A documentary ethnography of a Blackfoot language course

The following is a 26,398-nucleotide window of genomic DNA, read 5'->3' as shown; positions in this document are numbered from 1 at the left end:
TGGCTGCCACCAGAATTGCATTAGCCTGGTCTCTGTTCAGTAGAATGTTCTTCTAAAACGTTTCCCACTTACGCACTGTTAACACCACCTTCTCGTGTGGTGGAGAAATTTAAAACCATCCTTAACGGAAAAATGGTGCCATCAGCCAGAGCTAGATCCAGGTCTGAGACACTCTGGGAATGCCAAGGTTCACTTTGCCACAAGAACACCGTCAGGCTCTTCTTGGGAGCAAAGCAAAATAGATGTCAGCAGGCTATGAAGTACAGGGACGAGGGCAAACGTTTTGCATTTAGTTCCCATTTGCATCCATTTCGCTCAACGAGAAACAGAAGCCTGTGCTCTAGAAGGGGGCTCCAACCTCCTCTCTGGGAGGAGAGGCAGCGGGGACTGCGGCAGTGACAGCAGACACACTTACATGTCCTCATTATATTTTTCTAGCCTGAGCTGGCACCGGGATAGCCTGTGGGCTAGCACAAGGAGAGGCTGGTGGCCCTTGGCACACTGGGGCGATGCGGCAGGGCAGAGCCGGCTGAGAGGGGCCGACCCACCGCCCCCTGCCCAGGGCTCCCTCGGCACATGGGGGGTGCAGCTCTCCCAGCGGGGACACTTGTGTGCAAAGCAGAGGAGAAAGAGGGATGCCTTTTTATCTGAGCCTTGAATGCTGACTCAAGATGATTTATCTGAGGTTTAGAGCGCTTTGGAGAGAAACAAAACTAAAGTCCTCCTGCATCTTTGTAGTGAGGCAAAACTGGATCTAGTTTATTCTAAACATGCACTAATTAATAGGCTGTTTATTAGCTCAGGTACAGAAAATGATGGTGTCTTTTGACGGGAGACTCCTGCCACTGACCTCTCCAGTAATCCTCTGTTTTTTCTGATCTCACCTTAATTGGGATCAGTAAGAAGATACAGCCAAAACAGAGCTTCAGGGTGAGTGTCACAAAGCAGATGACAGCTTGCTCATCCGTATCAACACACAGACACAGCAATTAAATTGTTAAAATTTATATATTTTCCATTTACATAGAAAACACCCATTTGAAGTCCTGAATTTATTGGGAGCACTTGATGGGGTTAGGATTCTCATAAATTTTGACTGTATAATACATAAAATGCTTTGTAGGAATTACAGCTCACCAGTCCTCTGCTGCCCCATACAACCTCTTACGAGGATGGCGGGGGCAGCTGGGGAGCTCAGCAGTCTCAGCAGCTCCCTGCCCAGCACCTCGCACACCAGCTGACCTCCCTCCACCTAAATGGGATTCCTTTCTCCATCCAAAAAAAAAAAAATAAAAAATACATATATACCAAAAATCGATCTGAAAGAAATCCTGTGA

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This chapter documents the development of a university-level Blackfoot language course in which many of the students are <i>linguistic inheritors</i> (Rampton 1990) of Blackfoot. In attempting to integrate “the study of the culture of language into documentary linguistics” (Hill 2006: 113), we observe how varied language ideological patterns among speakers and learners of different linguistic repertoires came to be organized for the purposes of formal language instruction. Analysis of classroom discourse reveals conflicting language ideologies between <i>variationism</i> (Kroskrity 2009b) and <i>standard</i> (Hill 2008). We propose a model of “Language Ideological Variation and Emergence” (LIVE) to clarify how participant affiliations to competing language ideologies can emerge and shift as different language ideologies come into contact during discourse.


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